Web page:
Did you know that I’m part Hispanic/part Farmer’s Almanac? Yup. You may think that the first day of autumn is September 22nd, but it’s actually whenever I hang up my fall wreath. (So don’t listen to the calendar. Listen to me. Also, listen to Starbucks.) And since I just finished hanging up my new DIY whitewashed twig fall wreath, the weather should start getting cooler any minute. You’re welcome.
Don’t have your fall wreath plans lined up yet? Well, ándale! The time is now! (The Farmer’s Almanac says so.)
DIY Whitewashed Twig Fall Wreath
Before you read this tutorial, know that you have 2 options for creating this thing:
- Option 1: The Easy and Sensible Way
- Option 2: My Way
Le choix is yours. (FYI, I’m in a French mood today. I think it’s because I’m headed to Italy in a couple weeks. Which makes no sense. But that’s my way.)
Step 1: Le fabric pumpkins
Option 1: The easy and sensible way to acquire pumpkins is to buy a baggie full of small, plastics ones at the dollar store. Done!
Option 2: My way involves using fabric scraps (I’ve got oodles!) to craft my own pumpkins. If you are a money-saving time-waster like me, here is how you can make your own fabric pumpkins. Just cut the fabric circles to 6″ and 4″ diameter for itty bitty ‘kins. 🙂
Step 2: Le twig wreath
I LOVE twig wreaths because I can simply tuck stems and other greenery in discreetly amongst the branches and they stay put. And since I like to change up my wreaths every year, I can just pull everything out and start again. (This also means pulling out dead grasshoppers who decided to nest in my wreath.) Here was my fall wreath from last year:
It was cute, but this year I wanted a lighter wreath so it could stand out better against our blue door.
Since wood is easy to paint, I decided to whitewash my twig wreath. For the whitewashed look, again, you have 2 options:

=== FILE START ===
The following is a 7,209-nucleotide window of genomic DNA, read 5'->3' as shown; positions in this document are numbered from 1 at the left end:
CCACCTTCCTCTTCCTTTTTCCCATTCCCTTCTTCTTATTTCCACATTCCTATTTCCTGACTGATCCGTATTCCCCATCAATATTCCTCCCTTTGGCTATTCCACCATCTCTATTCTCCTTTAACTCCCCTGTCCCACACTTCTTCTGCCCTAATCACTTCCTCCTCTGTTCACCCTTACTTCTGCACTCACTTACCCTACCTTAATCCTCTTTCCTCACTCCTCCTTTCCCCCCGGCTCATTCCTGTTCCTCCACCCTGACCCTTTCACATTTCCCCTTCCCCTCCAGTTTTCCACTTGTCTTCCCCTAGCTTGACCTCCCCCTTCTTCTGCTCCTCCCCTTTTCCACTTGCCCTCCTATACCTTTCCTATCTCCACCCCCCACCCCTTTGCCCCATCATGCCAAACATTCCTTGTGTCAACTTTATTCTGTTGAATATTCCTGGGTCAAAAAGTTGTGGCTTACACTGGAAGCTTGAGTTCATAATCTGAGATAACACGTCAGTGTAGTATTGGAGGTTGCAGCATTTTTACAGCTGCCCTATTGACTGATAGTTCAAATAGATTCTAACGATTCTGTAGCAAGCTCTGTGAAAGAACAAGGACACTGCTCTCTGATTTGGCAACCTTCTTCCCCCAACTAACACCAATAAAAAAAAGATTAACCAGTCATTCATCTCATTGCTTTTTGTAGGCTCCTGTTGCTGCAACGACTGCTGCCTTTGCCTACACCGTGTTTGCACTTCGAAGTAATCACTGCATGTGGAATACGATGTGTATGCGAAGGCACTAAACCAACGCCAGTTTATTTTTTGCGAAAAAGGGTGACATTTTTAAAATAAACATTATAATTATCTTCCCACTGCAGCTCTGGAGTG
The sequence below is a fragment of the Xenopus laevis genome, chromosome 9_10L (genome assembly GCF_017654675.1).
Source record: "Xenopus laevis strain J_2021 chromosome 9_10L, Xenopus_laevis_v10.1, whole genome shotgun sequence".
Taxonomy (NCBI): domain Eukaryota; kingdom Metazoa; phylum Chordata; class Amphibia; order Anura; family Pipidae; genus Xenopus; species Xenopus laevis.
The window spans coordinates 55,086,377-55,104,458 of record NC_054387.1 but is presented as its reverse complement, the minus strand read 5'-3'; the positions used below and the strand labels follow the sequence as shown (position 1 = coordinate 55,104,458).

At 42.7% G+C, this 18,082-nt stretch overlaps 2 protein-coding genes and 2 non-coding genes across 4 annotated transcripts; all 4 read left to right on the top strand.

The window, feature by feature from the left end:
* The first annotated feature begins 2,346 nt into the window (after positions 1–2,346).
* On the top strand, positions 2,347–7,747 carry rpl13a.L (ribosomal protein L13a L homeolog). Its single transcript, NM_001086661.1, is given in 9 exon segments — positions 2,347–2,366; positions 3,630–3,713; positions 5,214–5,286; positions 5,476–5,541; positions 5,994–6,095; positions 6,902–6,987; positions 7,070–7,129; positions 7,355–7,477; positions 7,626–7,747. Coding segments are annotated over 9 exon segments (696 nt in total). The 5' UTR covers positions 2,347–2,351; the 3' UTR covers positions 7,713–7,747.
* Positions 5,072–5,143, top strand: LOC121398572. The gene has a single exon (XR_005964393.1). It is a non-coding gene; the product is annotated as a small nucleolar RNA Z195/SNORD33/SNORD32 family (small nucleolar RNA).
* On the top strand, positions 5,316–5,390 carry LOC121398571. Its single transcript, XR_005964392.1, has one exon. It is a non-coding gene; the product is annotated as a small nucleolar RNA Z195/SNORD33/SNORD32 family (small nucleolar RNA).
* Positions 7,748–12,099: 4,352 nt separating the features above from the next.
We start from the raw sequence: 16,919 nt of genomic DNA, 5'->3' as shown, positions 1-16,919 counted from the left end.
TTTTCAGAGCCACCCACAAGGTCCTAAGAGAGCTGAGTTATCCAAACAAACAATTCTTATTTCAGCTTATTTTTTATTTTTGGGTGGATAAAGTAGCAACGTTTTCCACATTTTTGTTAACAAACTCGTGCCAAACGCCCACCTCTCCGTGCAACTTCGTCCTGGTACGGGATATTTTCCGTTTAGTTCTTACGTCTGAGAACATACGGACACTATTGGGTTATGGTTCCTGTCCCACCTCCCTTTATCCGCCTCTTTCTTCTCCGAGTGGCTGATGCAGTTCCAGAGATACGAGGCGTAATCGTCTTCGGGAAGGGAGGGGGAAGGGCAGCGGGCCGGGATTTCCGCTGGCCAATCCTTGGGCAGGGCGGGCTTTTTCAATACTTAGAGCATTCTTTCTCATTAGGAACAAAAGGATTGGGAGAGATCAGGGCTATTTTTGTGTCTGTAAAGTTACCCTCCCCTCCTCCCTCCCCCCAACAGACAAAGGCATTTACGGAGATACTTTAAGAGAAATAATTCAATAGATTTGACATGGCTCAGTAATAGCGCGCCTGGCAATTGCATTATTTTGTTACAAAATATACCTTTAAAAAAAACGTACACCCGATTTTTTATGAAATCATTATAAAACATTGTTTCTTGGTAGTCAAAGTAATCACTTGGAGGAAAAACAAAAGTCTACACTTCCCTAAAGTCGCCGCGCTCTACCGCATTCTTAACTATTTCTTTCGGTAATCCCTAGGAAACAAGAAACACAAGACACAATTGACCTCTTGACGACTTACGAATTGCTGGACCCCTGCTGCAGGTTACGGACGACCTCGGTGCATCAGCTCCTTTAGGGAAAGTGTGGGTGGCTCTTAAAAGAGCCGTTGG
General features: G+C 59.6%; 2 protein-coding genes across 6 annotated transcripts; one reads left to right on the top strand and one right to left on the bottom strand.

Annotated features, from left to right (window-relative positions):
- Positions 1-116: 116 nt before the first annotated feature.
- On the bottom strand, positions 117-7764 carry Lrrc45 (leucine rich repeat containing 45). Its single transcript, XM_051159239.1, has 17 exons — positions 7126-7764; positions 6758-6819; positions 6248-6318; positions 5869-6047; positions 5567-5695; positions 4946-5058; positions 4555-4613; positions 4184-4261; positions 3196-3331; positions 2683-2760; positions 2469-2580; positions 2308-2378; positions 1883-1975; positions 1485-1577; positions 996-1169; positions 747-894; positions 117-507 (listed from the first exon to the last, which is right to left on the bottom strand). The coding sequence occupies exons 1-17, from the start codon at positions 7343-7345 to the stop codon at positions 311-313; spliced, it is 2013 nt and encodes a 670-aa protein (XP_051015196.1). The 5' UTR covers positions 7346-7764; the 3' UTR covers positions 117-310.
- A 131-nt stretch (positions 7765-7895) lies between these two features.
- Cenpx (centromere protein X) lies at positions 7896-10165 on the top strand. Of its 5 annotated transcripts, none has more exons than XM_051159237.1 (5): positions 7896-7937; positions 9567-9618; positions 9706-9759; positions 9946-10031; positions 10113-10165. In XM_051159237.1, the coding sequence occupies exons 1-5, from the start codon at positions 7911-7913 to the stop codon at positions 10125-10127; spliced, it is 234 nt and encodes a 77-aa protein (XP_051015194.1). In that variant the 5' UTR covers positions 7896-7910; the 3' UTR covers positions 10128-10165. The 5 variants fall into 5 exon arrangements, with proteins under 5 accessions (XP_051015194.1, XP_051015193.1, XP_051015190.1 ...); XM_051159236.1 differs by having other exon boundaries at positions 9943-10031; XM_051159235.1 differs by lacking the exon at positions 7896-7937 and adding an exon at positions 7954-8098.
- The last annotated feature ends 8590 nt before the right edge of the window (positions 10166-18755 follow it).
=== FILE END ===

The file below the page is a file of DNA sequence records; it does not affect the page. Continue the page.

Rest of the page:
- Option 1: Spray paint the wreath easily like a sensible person.
- Option 2: Paint the wreath my way by using a brush and watered-down white paint.
If you chose Option 2, take a shower afterwards because you’re probably covered in paint.
Next, allow the wreath to fully dry.
Step 3: Remove le chat.
If they fits, they sits, but then you must kicks them out.
Step 4: Attach le foliage
Foliage can either be free or cost money. And if you know Mrs. Smith, you know she likes FREE!!
As a way to layer in some warm color, I gathered up a couple small bundles of dried stalks (arugula from my garden) and tied them together with fishing line:
Next, I carefully tucked them into either side of the wreath:
Then I secured the arugula bundles to the wreath using more fishing line:
Step 5: Remove le chat. Again.
Step 6: Add leaves, pumpkins and other shenanigans
Okay, time to add all the juicy fall bits! Again, you have two options here:
- The Easy and Sensible Way: Secure leaves and pumpkins in place with hot glue.
- My Way: Sew leaves and pumpkins to the wreath because you no have-y le hot glue gun.
No hot glue gun. I’m surprised someone hasn’t taken away my blogger’s license yet.
I like to tell myself that string is stronger than hot glue.
At least tucking in these colorful red buds was easy.
Step 7: Make le pumpkin stems
My fabric pumpkins needed some flair so I crafted some simple twirly twine stems. Here’s how to make ’em:
- Wrap 6″ of green twine tightly around a pencil.
- Spray the dickens out of the twine all over with heavy starch.
- Allow twine to dry fully while still wrapped around the pencil.
- Carefully slide twine off pencil and tie one end to pumpkin stem.
Step 8: Le pièce de résistance
For the final touch, nestle a mini chalkboard into the center and secure with either hot glue or, if your chalkboard has holes in it like mine, secure to the wreath with fishing line.
Then write something charming and obvious on it like “Welcome Fall” or “Welcome Fall, Bitches!” or “Buzz Off!”
I’m loving how the whitewashed twigs stand out against the blue!
I’m also loving this cooler weather! Thanks, me. 😉
Is your fall wreath up already?
Catch me in action on my Facebook fan page where I post weekly videos of me making a fool out of myself! Yay!